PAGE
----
Seventeenth-century vocabulary abounded in terms for emptiness. An astonishingly rich array of terms conveys a sense of the extent of the depletion or echoing emptiness and openness of even central Muscovy. Pustoshi adjoined porrozzhie zemli, unclaimed land. Pomest’e land was carved out of dikie polia, wild fields. Primernye zemli, distant fields assigned to one or another settlement, add to the sense of distance. A pozhnia was a wet, low-lying field, suitable for use only as hay fields or pastures, marginally useful but nonetheless passionately contested.

Another family of terms refers to fields and pastures recently won back from the forest or the open steppe, land reclaimed from the marsh, clearings, and wetlands. This vocabulary communicates powerfully the give-and-take between cultivated and uncultivated, claimed and unclaimed land. A wealth of terms refers to swamps, marshes, bogs, gullies, and ravines, which also were fiercely claimed and contested.

It turns out there’s another word, осёлок [osyolok], presumably derived from село [selo] ‘village,’ that’s synonymous with pustosh’. Perhaps the cliché about Eskimo words for snow could be replaced by Muscovite words for empty land.

Addendum. R Devraj on Forty Names of Clouds, about the language of the Thar (“The act of naming — chhinto for a drizzle of rain or ghuTyo for the asphyxiating stillness of un-raining clouds — is a way of paying homage, recognizing worth, according importance of these events that are vital to their survival”).

1. Lucy Kemnitzer says:

I must learn all these words and nuances for empty land, I feel a novel coming.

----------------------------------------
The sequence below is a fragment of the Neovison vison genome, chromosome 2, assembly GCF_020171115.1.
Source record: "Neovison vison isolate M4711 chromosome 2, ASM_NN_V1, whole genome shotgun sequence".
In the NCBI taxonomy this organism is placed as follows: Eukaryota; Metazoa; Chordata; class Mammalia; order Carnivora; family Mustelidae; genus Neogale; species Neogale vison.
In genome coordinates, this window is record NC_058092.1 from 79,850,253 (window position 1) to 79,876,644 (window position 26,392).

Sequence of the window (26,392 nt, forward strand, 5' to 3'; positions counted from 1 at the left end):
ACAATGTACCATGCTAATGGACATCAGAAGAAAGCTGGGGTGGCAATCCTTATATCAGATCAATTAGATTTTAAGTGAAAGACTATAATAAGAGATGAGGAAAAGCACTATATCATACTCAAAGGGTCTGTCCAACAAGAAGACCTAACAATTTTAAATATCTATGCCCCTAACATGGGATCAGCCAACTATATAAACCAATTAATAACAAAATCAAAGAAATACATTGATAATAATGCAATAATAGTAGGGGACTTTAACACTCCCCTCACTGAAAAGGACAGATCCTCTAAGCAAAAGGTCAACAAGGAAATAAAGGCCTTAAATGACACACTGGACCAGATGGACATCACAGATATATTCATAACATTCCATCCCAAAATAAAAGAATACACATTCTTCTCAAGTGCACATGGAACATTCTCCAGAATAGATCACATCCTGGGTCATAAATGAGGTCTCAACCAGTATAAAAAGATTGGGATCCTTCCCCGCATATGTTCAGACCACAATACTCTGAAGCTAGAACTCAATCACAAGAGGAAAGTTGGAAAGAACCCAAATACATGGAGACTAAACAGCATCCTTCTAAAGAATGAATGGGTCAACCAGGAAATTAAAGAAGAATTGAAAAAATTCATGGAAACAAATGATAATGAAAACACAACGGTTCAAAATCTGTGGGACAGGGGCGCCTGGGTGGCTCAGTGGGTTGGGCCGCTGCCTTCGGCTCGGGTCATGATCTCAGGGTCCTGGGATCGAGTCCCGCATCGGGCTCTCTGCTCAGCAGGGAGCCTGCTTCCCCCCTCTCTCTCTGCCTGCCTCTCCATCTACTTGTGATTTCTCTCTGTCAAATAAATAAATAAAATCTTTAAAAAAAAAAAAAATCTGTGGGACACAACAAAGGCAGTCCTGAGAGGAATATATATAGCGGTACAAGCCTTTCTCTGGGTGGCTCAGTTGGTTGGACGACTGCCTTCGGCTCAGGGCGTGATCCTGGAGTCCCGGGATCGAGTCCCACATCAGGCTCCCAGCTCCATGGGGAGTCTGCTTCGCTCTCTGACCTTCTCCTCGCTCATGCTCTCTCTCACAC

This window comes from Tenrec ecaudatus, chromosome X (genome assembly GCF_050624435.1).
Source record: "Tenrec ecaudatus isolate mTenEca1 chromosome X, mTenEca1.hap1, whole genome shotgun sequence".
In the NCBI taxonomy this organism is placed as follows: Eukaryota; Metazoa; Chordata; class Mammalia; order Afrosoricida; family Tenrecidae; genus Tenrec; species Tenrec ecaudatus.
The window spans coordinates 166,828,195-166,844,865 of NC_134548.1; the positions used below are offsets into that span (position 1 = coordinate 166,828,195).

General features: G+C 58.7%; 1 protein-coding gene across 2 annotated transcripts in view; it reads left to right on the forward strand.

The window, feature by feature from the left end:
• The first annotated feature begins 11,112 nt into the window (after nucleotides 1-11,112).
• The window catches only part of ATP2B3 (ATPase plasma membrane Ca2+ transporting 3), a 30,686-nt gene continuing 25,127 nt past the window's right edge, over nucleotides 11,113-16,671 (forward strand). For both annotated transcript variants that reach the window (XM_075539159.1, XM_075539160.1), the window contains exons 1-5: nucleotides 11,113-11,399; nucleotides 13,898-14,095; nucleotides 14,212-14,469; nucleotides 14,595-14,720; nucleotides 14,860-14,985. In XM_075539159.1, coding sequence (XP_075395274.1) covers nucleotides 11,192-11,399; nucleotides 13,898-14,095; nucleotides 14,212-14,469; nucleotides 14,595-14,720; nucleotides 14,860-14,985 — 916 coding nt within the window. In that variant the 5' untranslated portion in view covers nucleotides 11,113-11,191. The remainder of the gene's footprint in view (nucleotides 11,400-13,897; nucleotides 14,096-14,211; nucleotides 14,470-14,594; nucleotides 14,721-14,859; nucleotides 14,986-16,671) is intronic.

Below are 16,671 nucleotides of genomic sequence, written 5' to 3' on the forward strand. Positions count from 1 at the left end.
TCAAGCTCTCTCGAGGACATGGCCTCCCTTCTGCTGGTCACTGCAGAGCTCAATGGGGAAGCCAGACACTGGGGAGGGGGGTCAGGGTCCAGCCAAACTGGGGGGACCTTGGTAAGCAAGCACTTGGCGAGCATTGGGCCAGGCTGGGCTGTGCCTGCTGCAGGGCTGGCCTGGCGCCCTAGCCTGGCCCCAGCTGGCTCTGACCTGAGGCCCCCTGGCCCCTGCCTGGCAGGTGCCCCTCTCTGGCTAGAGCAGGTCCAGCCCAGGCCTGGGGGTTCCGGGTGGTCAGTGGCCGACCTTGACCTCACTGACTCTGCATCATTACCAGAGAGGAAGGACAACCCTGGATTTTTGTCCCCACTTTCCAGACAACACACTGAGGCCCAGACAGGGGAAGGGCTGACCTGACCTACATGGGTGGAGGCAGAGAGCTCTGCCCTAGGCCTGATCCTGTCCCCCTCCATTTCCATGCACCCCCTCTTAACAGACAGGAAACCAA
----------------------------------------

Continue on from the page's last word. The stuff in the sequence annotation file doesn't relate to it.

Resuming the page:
2. David Marjanović says:

In German there’s the word Wüstung for a village that was left and not resettled – which apparently only happened during the plague. Wüste today means “desert”.

3. marie-lucie says:

a village that was left and not resettled

a ghost town?

4. David Marjanović says:

Remains of ruins of a ghost village.

-criminality

My favorite 17th century Russian word. It’s vorovstvo ‘thievery’ in the original, of course.

Full connotations are still not quite clear to me after reading tons of documents. Yes, it’s more or less ‘criminality’, but there are some nuances.

Vory ‘thieves’ are mostly political criminals, their crime is against interests of the sovereign. Even if they are stealing some land, they are committing crime against the Tsar and this makes them ‘vory’, not the act of stealing.

For fans of SF, Vor in Vorkosigan saga of Lois McMaster Bujold is of same origin. Only in her Barayar, vory became the local aristocracy.

6. Bujold has said many times that this is sheer accident, and she doesn’t remember the origin of the prefix Vor- (which is not explained in the books either). Indeed, in both the official and the fan translations of her work into Russian, the prefix is given as Фор-, as Вор- would be just too ironic. After Bujold was informed of the coincidence, she picked it up and started playing with it, having characters say things like “It’s true, then, Vor does mean thief!” However, Vorkosigan was consciously derived from the surname Косыгин with the nobiliary prefix.